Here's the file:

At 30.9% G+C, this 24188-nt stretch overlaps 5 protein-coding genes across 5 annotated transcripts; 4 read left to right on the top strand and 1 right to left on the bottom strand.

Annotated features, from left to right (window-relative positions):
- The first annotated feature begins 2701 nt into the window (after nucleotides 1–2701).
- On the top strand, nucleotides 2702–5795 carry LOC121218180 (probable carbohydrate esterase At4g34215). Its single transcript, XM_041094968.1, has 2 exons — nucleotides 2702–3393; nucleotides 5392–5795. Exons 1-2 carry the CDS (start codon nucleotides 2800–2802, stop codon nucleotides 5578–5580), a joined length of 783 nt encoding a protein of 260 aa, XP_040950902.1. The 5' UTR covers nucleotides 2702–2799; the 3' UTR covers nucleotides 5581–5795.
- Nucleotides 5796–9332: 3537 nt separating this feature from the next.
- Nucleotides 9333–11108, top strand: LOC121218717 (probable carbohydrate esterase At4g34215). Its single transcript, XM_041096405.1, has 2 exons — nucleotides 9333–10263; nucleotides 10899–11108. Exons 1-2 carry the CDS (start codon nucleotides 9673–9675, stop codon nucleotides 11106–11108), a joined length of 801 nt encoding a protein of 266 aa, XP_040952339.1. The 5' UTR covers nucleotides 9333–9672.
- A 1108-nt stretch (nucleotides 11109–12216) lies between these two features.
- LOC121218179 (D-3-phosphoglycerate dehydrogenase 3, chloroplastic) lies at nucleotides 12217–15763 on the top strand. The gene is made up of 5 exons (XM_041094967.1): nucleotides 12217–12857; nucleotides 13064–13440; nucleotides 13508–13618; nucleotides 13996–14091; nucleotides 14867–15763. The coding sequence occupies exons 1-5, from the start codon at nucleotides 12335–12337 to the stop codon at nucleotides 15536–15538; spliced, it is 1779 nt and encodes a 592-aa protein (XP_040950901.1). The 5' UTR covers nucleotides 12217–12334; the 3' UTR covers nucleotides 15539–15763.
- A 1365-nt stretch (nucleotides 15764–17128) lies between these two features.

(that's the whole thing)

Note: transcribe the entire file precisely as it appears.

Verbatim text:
At 30.9% G+C, this 24188-nt stretch overlaps 5 protein-coding genes across 5 annotated transcripts; 4 read left to right on the top strand and 1 right to left on the bottom strand.

Annotated features, from left to right (window-relative positions):
- The first annotated feature begins 2701 nt into the window (after nucleotides 1–2701).
- On the top strand, nucleotides 2702–5795 carry LOC121218180 (probable carbohydrate esterase At4g34215). Its single transcript, XM_041094968.1, has 2 exons — nucleotides 2702–3393; nucleotides 5392–5795. Exons 1-2 carry the CDS (start codon nucleotides 2800–2802, stop codon nucleotides 5578–5580), a joined length of 783 nt encoding a protein of 260 aa, XP_040950902.1. The 5' UTR covers nucleotides 2702–2799; the 3' UTR covers nucleotides 5581–5795.
- Nucleotides 5796–9332: 3537 nt separating this feature from the next.
- Nucleotides 9333–11108, top strand: LOC121218717 (probable carbohydrate esterase At4g34215). Its single transcript, XM_041096405.1, has 2 exons — nucleotides 9333–10263; nucleotides 10899–11108. Exons 1-2 carry the CDS (start codon nucleotides 9673–9675, stop codon nucleotides 11106–11108), a joined length of 801 nt encoding a protein of 266 aa, XP_040952339.1. The 5' UTR covers nucleotides 9333–9672.
- A 1108-nt stretch (nucleotides 11109–12216) lies between these two features.
- LOC121218179 (D-3-phosphoglycerate dehydrogenase 3, chloroplastic) lies at nucleotides 12217–15763 on the top strand. The gene is made up of 5 exons (XM_041094967.1): nucleotides 12217–12857; nucleotides 13064–13440; nucleotides 13508–13618; nucleotides 13996–14091; nucleotides 14867–15763. The coding sequence occupies exons 1-5, from the start codon at nucleotides 12335–12337 to the stop codon at nucleotides 15536–15538; spliced, it is 1779 nt and encodes a 592-aa protein (XP_040950901.1). The 5' UTR covers nucleotides 12217–12334; the 3' UTR covers nucleotides 15539–15763.
- A 1365-nt stretch (nucleotides 15764–17128) lies between these two features.